The company said it has stopped releasing wastewater into local rivers after the construction of a large wastewater treatment facility several years ago.
But villagers allege the company was flouting wastewater treatment standards after government inspectors left and had even laid underground pipes to discharge untreated water to fool enforcement officials.
They also said thick clouds of smoke were often seen billowing out of factory smokestacks from 2 to 3 a.m., several villages said.
Pale smoke can be seen hovering over several factories, including Sihuan Zinc, in a two-minute video shot by Tang in Lianhe village around 11 a.m. on Sept. 20.
Mi Yong, Sihuan Zinc’s chief engineer, dismissed these claims, saying the company’s anti-pollution facilities met industry standards. But he admitted that the company had released sulfur acid-laced smog into air before 2015.
Six local companies including Ya’an Sutong Electronic Components Co. Ltd. were named and shamed by a central government environmental protection inspection group in August for discharging wastewater or emissions exceeding industrial standards.
The Ya’an municipal government slapped unspecified fines on two of them thereafter. However, factories usually cut back production during inspections, so the real level of pollution could be far worse, several villages said. “Once the inspectors are gone, all machines are back on and production resumes full swing,” one added.
Although local authorities announced plans to recognize the area as an industrial park in 2012, some zinc smelters predate this time. Many factories sprouted up in the area during a construction boom from 2006 to 2010, and “freak smoke” was seen hovering above the mountains, turning once crystal-clear streams into dark, sludgy rivulets and killing livestock, crops and bamboo forests en mass, several villagers told Caixin.
But the local government has turned a blind eye, because the factories were the major taxpayer in this impoverished county. Its 2014 environmental impact assessment, the only one done to date, didn’t mention any emissions from the park.
Villagers have also remained mute about their health problems for years, because many were working for the heavy mental plants.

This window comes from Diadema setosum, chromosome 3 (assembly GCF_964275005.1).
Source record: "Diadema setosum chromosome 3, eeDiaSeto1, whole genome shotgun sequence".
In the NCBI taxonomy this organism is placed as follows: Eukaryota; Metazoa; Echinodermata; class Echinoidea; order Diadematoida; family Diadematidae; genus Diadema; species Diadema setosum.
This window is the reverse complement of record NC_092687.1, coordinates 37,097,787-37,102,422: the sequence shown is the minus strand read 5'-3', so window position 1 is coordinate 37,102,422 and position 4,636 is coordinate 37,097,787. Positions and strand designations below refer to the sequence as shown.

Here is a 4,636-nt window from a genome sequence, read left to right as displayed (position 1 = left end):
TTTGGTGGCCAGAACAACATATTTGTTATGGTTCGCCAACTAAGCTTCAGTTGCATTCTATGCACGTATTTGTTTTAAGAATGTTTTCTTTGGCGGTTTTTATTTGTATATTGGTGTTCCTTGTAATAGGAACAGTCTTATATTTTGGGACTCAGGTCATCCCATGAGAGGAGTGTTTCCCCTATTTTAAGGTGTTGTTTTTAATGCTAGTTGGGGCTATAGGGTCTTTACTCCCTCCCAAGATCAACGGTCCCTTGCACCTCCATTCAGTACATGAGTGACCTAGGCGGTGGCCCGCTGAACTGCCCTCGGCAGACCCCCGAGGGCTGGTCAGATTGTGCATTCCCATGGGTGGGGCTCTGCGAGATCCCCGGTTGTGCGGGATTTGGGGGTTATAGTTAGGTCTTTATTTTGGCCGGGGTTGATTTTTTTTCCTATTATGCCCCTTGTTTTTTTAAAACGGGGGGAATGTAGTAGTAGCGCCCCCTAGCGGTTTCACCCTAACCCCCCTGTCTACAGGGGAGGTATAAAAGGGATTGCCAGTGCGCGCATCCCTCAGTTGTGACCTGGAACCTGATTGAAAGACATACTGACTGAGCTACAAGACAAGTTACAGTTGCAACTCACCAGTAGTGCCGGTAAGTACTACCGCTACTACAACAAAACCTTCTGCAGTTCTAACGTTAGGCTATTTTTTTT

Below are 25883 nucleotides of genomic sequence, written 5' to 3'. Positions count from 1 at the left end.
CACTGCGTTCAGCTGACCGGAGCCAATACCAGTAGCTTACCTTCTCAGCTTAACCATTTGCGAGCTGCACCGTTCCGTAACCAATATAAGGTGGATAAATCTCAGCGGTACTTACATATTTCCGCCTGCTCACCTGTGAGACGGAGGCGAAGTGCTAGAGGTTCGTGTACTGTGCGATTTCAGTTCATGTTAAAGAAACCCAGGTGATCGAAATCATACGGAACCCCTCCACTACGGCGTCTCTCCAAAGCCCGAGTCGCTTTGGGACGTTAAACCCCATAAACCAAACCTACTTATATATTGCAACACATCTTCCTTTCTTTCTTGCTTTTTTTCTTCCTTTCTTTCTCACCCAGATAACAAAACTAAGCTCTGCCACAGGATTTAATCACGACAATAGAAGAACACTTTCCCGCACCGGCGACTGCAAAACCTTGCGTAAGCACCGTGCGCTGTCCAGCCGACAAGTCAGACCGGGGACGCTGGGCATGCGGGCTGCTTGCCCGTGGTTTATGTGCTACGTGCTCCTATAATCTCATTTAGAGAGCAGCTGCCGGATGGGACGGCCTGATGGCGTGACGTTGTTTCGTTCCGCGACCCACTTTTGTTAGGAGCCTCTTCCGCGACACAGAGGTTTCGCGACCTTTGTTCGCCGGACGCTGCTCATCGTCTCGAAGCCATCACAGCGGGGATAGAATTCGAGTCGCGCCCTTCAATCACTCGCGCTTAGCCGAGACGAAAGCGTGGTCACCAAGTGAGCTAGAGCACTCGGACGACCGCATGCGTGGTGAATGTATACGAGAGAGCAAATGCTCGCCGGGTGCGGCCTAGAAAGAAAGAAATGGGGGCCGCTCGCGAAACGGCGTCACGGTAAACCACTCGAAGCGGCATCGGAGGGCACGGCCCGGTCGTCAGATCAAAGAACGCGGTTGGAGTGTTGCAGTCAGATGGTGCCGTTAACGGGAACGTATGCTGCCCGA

At least 150 workers, more than 7% of Sihuan Zinc’s staff, have developed various skin, heart and kidney problems, which they suspect are linked to the air and water pollution in the area, said one employee who wished to remain anonymous.
Wang Wen, a former employee at Sihuan, said she has had to stay home on paid medical leave since 2013.
She was in and out of the hospital several times during this period, including a stay at the intensive care unit for poisoning from arsenic hydride, a byproduct from smelting metal alloys.
“I can hardly climb up the stairs to my flat on the third floor,” said Wen, who is in her early 40s.
In response to a Caixin inquiry, a spokesperson for the Shimian county government said only “a few people” in the area were suffering from chronic health conditions such as skin problems and unsafe levels of lead in their blood. But he refused to comment on whether these conditions were linked to pollution from the industrial park.
The county government is planning to offer free health checkups to all children in the coming months, said the official who declined to give his name.
Most families who live near the industrial park said they aren’t lobbying the government to close the factories, but improve anti-pollution safeguards, because many have family members working in the industrial park.
They are also urging the county government to follow up on promises to relocate families next to the factories.
Tang, who works for a chemical plant in the industrial park, said the company added 3,000 yuan ($453) to his monthly salary after he complained about the high levels of lead in his daughter’s blood.
But instead of buying drugs, Tang has started giving his daughter a lot of milk, believing it would slowly dilute the lead buildup in her system.
“I’m afraid that medication could damage her kidneys and brain because she’s at such a fragile age,” he said.
Note: Tang Jiansheng and Ye Huixian are pseudonyms of the two interviewees who asked not to be identified due to fears that they may lose their jobs or government compensation.
Contact reporter Li Rongde (firstname.lastname@example.org)